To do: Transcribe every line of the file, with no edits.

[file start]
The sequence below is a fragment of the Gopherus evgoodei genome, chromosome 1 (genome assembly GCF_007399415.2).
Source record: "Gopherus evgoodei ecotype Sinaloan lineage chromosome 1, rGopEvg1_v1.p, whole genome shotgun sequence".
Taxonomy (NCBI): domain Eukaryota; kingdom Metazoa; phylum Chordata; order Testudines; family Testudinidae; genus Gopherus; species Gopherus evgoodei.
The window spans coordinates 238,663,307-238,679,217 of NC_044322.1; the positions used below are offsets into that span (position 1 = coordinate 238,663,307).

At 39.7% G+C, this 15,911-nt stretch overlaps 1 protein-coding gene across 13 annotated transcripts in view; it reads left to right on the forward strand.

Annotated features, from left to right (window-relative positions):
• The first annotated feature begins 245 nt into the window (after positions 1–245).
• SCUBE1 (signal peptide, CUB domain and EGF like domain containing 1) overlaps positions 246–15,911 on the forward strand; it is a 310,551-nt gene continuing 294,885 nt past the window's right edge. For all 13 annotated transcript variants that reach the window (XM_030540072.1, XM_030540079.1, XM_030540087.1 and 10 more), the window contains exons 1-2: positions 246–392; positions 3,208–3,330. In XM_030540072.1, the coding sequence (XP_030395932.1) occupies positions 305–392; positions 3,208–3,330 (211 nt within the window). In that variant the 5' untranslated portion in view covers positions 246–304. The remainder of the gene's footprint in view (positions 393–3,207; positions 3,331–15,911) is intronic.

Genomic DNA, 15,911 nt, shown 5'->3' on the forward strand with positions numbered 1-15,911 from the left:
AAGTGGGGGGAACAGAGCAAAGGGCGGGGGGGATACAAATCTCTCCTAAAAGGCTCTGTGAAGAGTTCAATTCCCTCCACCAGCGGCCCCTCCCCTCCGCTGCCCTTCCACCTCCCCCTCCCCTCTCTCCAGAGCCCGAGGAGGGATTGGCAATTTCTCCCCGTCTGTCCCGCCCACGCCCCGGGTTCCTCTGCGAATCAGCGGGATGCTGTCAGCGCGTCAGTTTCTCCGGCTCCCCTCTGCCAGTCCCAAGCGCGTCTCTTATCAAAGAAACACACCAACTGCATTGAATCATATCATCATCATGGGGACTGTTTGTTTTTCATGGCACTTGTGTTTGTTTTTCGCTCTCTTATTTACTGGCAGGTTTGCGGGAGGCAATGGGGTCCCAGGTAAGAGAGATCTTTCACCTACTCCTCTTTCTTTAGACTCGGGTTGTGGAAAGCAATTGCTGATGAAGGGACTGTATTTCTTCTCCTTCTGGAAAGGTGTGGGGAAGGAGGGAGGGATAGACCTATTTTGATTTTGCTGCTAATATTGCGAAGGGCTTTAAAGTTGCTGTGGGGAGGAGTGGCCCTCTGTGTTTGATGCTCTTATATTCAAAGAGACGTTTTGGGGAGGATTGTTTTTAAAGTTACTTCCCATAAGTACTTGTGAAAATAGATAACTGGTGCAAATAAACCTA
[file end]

The sequence below is a fragment of the Gopherus evgoodei genome, chromosome 1 (genome assembly GCF_007399415.2).
Source record: "Gopherus evgoodei ecotype Sinaloan lineage chromosome 1, rGopEvg1_v1.p, whole genome shotgun sequence".
Taxonomy (NCBI): domain Eukaryota; kingdom Metazoa; phylum Chordata; order Testudines; family Testudinidae; genus Gopherus; species Gopherus evgoodei.
The window spans coordinates 238,663,307-238,679,217 of NC_044322.1; the positions used below are offsets into that span (position 1 = coordinate 238,663,307).

At 39.7% G+C, this 15,911-nt stretch overlaps 1 protein-coding gene across 13 annotated transcripts in view; it reads left to right on the forward strand.

Annotated features, from left to right (window-relative positions):
• The first annotated feature begins 245 nt into the window (after positions 1–245).
• SCUBE1 (signal peptide, CUB domain and EGF like domain containing 1) overlaps positions 246–15,911 on the forward strand; it is a 310,551-nt gene continuing 294,885 nt past the window's right edge. For all 13 annotated transcript variants that reach the window (XM_030540072.1, XM_030540079.1, XM_030540087.1 and 10 more), the window contains exons 1-2: positions 246–392; positions 3,208–3,330. In XM_030540072.1, the coding sequence (XP_030395932.1) occupies positions 305–392; positions 3,208–3,330 (211 nt within the window). In that variant the 5' untranslated portion in view covers positions 246–304. The remainder of the gene's footprint in view (positions 393–3,207; positions 3,331–15,911) is intronic.

Genomic DNA, 15,911 nt, shown 5'->3' on the forward strand with positions numbered 1-15,911 from the left:
AAGTGGGGGGAACAGAGCAAAGGGCGGGGGGGATACAAATCTCTCCTAAAAGGCTCTGTGAAGAGTTCAATTCCCTCCACCAGCGGCCCCTCCCCTCCGCTGCCCTTCCACCTCCCCCTCCCCTCTCTCCAGAGCCCGAGGAGGGATTGGCAATTTCTCCCCGTCTGTCCCGCCCACGCCCCGGGTTCCTCTGCGAATCAGCGGGATGCTGTCAGCGCGTCAGTTTCTCCGGCTCCCCTCTGCCAGTCCCAAGCGCGTCTCTTATCAAAGAAACACACCAACTGCATTGAATCATATCATCATCATGGGGACTGTTTGTTTTTCATGGCACTTGTGTTTGTTTTTCGCTCTCTTATTTACTGGCAGGTTTGCGGGAGGCAATGGGGTCCCAGGTAAGAGAGATCTTTCACCTACTCCTCTTTCTTTAGACTCGGGTTGTGGAAAGCAATTGCTGATGAAGGGACTGTATTTCTTCTCCTTCTGGAAAGGTGTGGGGAAGGAGGGAGGGATAGACCTATTTTGATTTTGCTGCTAATATTGCGAAGGGCTTTAAAGTTGCTGTGGGGAGGAGTGGCCCTCTGTGTTTGATGCTCTTATATTCAAAGAGACGTTTTGGGGAGGATTGTTTTTAAAGTTACTTCCCATAAGTACTTGTGAAAATAGATAACTGGTGCAAATAAACCTA